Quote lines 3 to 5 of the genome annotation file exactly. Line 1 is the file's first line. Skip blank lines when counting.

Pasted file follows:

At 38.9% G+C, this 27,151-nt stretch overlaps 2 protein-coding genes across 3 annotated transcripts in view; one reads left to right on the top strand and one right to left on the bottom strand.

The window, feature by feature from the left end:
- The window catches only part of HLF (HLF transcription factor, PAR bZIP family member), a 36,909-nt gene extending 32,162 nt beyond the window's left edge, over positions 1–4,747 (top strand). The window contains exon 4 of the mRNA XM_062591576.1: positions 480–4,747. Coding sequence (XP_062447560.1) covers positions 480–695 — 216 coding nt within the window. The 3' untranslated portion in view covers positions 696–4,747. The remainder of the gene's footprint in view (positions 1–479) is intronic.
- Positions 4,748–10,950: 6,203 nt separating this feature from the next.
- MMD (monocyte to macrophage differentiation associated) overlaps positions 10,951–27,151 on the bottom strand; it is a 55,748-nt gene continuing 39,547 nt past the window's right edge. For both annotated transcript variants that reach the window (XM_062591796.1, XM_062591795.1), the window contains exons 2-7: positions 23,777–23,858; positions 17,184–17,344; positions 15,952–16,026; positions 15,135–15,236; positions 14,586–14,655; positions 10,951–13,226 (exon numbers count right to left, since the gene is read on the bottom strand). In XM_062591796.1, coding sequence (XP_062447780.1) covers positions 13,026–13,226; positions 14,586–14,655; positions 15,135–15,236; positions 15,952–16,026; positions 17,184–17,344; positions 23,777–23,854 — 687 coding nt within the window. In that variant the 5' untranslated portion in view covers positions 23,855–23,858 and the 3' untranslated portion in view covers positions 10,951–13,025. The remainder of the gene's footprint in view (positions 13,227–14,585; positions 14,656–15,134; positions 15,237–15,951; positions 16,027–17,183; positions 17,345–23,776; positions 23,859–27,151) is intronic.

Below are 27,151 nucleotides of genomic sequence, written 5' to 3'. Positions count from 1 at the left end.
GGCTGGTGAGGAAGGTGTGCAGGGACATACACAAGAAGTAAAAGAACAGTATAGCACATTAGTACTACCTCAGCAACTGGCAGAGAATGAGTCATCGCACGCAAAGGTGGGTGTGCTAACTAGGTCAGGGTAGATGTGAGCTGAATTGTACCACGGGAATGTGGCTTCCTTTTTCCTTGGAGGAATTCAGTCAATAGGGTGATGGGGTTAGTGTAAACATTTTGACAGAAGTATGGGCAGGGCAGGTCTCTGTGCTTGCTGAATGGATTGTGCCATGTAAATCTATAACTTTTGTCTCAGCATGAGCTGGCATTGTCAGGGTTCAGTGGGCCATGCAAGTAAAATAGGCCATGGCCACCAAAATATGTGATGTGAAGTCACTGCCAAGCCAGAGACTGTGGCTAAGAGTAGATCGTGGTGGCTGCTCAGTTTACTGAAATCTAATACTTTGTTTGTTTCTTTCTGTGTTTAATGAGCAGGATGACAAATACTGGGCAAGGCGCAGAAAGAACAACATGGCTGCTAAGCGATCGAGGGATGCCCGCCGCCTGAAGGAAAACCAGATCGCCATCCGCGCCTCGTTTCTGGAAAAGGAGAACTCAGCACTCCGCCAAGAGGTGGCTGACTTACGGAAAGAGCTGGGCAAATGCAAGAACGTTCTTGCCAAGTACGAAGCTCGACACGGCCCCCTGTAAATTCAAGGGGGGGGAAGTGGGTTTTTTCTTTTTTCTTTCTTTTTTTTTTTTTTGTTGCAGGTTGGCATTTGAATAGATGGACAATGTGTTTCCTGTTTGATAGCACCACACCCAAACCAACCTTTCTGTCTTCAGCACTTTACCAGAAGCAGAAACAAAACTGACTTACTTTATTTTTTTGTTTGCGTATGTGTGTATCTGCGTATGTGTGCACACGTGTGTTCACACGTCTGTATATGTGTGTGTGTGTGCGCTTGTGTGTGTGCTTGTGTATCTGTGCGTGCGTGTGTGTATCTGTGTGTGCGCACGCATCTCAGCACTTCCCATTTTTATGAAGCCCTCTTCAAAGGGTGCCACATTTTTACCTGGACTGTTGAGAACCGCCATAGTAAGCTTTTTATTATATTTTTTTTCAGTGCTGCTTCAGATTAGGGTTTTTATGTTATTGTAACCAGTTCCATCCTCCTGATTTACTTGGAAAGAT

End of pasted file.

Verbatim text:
- The window catches only part of HLF (HLF transcription factor, PAR bZIP family member), a 36,909-nt gene extending 32,162 nt beyond the window's left edge, over positions 1–4,747 (top strand). The window contains exon 4 of the mRNA XM_062591576.1: positions 480–4,747. Coding sequence (XP_062447560.1) covers positions 480–695 — 216 coding nt within the window. The 3' untranslated portion in view covers positions 696–4,747. The remainder of the gene's footprint in view (positions 1–479) is intronic.
- Positions 4,748–10,950: 6,203 nt separating this feature from the next.
- MMD (monocyte to macrophage differentiation associated) overlaps positions 10,951–27,151 on the bottom strand; it is a 55,748-nt gene continuing 39,547 nt past the window's right edge. For both annotated transcript variants that reach the window (XM_062591796.1, XM_062591795.1), the window contains exons 2-7: positions 23,777–23,858; positions 17,184–17,344; positions 15,952–16,026; positions 15,135–15,236; positions 14,586–14,655; positions 10,951–13,226 (exon numbers count right to left, since the gene is read on the bottom strand). In XM_062591796.1, coding sequence (XP_062447780.1) covers positions 13,026–13,226; positions 14,586–14,655; positions 15,135–15,236; positions 15,952–16,026; positions 17,184–17,344; positions 23,777–23,854 — 687 coding nt within the window. In that variant the 5' untranslated portion in view covers positions 23,855–23,858 and the 3' untranslated portion in view covers positions 10,951–13,025. The remainder of the gene's footprint in view (positions 13,227–14,585; positions 14,656–15,134; positions 15,237–15,951; positions 16,027–17,183; positions 17,345–23,776; positions 23,859–27,151) is intronic.